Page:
And look what she’s showing us today! Only the cutest Oliver + S Messy Kid Bibs you’ve ever laid your eyes on. Feast my friends, feast.

Oliver + S bibThe facts, straight up:

Pattern:  Oliver + S Messy Kid Bib from Little Things to Sew
Size:  one size
Fabric:  various ones from my stash (fat quarters work great)
Notions:  colored snaps
Difficulty:  2 scissors out of 4 (advanced beginner)
Make it again?:  not the way it’s done in the book

Her words:

“I made this pattern exactly once the way it’s written.  It felt like the most labor intensive bib on the face of the planet.  Between laminating the cotton and sewing on the bias tape the proper way, it took eons longer than any bib should ever take.  It also takes a ridiculous amount of bias tape.  Then I put one of my hard earned bibs in the washing machine and failed to realize hot water would render it completely unusable. 

Oliver + S bib melted

Lesson learned.  Back to the drawing board.

 My new version of this bib is quilting cotton backed with washcloth material.  I omit the little pocket at the bottom for the tidy eaters out there.  I don’t laminate because I would want to be able to wash these with a normal load of towels.  I sew the two layers right sides together and leave an opening along the bottom to turn them inside out.  I’m now using snaps for closures because I bought an assortment of bright colors and it’s fun to find ones that coordinate with the fabric, but the pattern calls for velcro.

One final tip:  If you see yourself making a lot of bibs (and why wouldn’t you?), transfer your pattern to something durable.  Some people use poster board.  I like to iron my traced pattern onto really stiff interfacing (the stuff that doesn’t crease nicely at all and feels like cardboard) and then cut it out.  Here’s what my bib pattern looks like after cutting out two dozen bibs: 

Oliver + S bib template

Have fun!”

Oliver + S bib cherries

 

 

I know it’s not Thursday. Please don’t judge me. I was too excited to show you this fun before and after, and four days is just too long too wait. Especially when you’re calendar is completely empty for those four days, and total boredom has completely set in. Then I remind my self of this little saying (so true, right?).

You know that great new trouser jean trend that looks like this, this, and this? Yes, I’ve been coveting that trend; obsessing over those high-waisted, shoe-covering pantelones for quite some time. Trouser jeans have been at the top of my to-make list for at least three months. And even though this trend will probably end tomorrow, I will still be wearing these trouser jeans for years. They fit that great.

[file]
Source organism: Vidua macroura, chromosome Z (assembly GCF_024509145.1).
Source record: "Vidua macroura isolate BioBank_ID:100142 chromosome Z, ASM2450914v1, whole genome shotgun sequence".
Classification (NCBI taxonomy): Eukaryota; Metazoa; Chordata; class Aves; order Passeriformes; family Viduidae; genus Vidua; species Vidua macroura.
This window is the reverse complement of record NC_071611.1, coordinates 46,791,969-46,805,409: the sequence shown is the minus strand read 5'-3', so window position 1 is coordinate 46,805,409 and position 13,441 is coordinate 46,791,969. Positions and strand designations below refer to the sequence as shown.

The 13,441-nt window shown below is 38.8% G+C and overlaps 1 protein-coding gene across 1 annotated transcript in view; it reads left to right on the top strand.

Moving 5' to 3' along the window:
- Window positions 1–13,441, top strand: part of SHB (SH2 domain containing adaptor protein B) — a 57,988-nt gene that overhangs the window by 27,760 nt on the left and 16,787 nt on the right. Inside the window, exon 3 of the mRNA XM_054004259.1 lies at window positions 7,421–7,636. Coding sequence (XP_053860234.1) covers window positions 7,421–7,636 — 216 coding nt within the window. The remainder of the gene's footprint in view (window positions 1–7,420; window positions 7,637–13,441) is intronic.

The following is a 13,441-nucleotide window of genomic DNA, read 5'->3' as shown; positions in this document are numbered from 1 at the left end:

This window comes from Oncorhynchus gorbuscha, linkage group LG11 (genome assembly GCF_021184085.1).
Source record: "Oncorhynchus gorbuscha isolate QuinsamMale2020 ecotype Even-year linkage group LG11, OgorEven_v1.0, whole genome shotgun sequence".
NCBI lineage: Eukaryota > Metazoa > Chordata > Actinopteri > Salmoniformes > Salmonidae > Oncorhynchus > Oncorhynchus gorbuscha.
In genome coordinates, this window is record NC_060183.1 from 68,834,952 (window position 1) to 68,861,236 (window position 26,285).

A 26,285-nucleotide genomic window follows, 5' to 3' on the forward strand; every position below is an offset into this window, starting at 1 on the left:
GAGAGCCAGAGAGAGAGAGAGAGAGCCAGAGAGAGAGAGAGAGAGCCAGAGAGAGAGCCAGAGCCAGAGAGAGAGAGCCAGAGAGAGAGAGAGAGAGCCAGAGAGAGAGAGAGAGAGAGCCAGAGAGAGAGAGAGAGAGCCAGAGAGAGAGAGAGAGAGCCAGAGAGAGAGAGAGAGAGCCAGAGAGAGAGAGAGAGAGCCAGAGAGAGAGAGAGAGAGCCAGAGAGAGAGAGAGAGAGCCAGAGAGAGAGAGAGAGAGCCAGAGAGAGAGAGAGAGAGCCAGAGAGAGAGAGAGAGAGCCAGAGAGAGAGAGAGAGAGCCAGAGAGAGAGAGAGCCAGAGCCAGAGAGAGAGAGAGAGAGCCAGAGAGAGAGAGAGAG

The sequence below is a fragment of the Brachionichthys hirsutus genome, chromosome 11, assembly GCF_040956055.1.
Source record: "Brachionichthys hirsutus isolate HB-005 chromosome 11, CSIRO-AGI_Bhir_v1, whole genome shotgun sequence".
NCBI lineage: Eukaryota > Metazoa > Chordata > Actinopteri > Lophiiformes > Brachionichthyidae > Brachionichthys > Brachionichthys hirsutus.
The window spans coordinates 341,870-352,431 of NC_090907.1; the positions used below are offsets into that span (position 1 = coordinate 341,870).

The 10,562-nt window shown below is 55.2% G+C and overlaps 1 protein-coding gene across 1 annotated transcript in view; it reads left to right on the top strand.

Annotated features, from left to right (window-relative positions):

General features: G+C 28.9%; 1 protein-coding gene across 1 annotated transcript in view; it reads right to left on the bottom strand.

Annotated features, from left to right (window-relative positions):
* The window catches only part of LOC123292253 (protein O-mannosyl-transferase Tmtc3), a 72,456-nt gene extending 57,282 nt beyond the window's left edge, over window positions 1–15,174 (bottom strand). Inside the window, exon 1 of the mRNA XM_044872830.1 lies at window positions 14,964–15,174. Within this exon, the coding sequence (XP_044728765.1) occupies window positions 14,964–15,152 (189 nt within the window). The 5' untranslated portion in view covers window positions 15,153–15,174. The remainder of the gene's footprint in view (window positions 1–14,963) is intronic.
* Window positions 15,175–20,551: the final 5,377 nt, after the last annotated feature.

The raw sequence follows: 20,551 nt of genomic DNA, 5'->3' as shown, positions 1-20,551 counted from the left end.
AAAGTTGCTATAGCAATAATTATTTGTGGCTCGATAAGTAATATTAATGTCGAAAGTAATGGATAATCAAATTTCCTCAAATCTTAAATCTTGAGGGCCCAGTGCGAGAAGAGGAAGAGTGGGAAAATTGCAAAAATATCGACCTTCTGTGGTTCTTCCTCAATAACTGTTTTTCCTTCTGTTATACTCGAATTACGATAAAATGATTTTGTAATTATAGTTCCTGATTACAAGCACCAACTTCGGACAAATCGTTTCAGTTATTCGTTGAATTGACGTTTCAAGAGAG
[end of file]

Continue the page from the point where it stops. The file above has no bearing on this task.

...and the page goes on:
I picked up a size 8 New York brand trouser jeans from the thrift store for $2.39. Seriously, a steal. And I’m pretty sure that those puppies had never been worn before. I will never understand thrift store pricing.

They make my feet disappear perfectly. And they have this great white stitching to accentuate the pockets. They’ve got that whole classy look thing going on. And I need all the class I can get.

But they were a couple sizes too large (in the waist and in the thighs). Nothing a simple tailoring job couldn’t fix.

I would love to give you a whole tutorial on how I resized these jeans into the most perfect fitting pair of pants I own. But I would be a liar, a plagiarizer, and my newfound classiness would almost certainly disappear…just like my feet.

No instead of being all original and creative and stuff, I used Cotton and Curls tutorials (here and here) to get the perfect fit for these jeans. That girl knows what’s up. Look at her DIY page. My goodness.

I’m excited to say that this entire outfit (well, except for my undies) is thrifted! My first ever entirely thrifted outfit that wasn’t a Halloween costume!

That red button up is a vintage, breezy find that will pair well with most things in my closet. And that white, chunky necklace (with little gold beads you can’t see) brightens my day every time I put it on.

And guess what shoes I’m wearing!

No seriously, guess…

Here it comes…

My 80’s open toed pumps! These shoes have the perfect heel height for a pair of trouser jeans. And even though no one can see them, I feel pretty snazzy walking around in such awesome, vintage shoes.

Assembling an outfit that is 100% secondhand is such a confidence builder. There were moments where I had visions of me living in bad, elastic-waist pants and hoodies for the next year. Thank goodness for boredom filled days and a mile long to-make list. Embrace the boredom, go thrift, and make yourself a new outfit. You’ll feel like a new, classier woman.